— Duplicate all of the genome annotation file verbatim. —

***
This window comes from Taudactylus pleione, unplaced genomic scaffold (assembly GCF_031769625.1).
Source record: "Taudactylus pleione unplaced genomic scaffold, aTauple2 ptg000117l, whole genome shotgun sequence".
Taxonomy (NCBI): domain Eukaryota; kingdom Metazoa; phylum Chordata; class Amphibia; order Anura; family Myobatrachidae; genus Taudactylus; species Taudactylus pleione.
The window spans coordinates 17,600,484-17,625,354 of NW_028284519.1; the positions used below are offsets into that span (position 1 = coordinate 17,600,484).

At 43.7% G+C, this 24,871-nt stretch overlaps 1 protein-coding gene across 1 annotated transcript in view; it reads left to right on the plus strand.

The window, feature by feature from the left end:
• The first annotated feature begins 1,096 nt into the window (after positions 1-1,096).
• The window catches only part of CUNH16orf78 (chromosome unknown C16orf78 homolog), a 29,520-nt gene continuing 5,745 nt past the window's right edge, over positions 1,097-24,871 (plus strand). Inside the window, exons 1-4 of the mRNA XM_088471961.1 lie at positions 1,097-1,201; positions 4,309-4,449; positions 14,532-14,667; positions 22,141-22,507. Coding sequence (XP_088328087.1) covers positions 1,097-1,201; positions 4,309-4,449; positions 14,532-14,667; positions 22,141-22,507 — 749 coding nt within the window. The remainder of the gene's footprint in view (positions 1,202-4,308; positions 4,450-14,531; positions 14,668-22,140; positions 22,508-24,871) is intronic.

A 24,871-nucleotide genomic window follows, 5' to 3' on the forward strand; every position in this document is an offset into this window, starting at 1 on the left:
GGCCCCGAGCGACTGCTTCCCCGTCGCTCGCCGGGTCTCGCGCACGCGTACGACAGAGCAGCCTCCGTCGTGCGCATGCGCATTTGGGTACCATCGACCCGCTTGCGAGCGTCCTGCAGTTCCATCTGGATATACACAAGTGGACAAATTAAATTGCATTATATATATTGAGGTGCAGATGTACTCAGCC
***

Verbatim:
This window comes from Taudactylus pleione, unplaced genomic scaffold (assembly GCF_031769625.1).
Source record: "Taudactylus pleione unplaced genomic scaffold, aTauple2 ptg000117l, whole genome shotgun sequence".
Taxonomy (NCBI): domain Eukaryota; kingdom Metazoa; phylum Chordata; class Amphibia; order Anura; family Myobatrachidae; genus Taudactylus; species Taudactylus pleione.
The window spans coordinates 17,600,484-17,625,354 of NW_028284519.1; the positions used below are offsets into that span (position 1 = coordinate 17,600,484).

At 43.7% G+C, this 24,871-nt stretch overlaps 1 protein-coding gene across 1 annotated transcript in view; it reads left to right on the plus strand.

The window, feature by feature from the left end:
• The first annotated feature begins 1,096 nt into the window (after positions 1-1,096).
• The window catches only part of CUNH16orf78 (chromosome unknown C16orf78 homolog), a 29,520-nt gene continuing 5,745 nt past the window's right edge, over positions 1,097-24,871 (plus strand). Inside the window, exons 1-4 of the mRNA XM_088471961.1 lie at positions 1,097-1,201; positions 4,309-4,449; positions 14,532-14,667; positions 22,141-22,507. Coding sequence (XP_088328087.1) covers positions 1,097-1,201; positions 4,309-4,449; positions 14,532-14,667; positions 22,141-22,507 — 749 coding nt within the window. The remainder of the gene's footprint in view (positions 1,202-4,308; positions 4,450-14,531; positions 14,668-22,140; positions 22,508-24,871) is intronic.

A 24,871-nucleotide genomic window follows, 5' to 3' on the forward strand; every position in this document is an offset into this window, starting at 1 on the left:
GGCCCCGAGCGACTGCTTCCCCGTCGCTCGCCGGGTCTCGCGCACGCGTACGACAGAGCAGCCTCCGTCGTGCGCATGCGCATTTGGGTACCATCGACCCGCTTGCGAGCGTCCTGCAGTTCCATCTGGATATACACAAGTGGACAAATTAAATTGCATTATATATATTGAGGTGCAGATGTACTCAGCC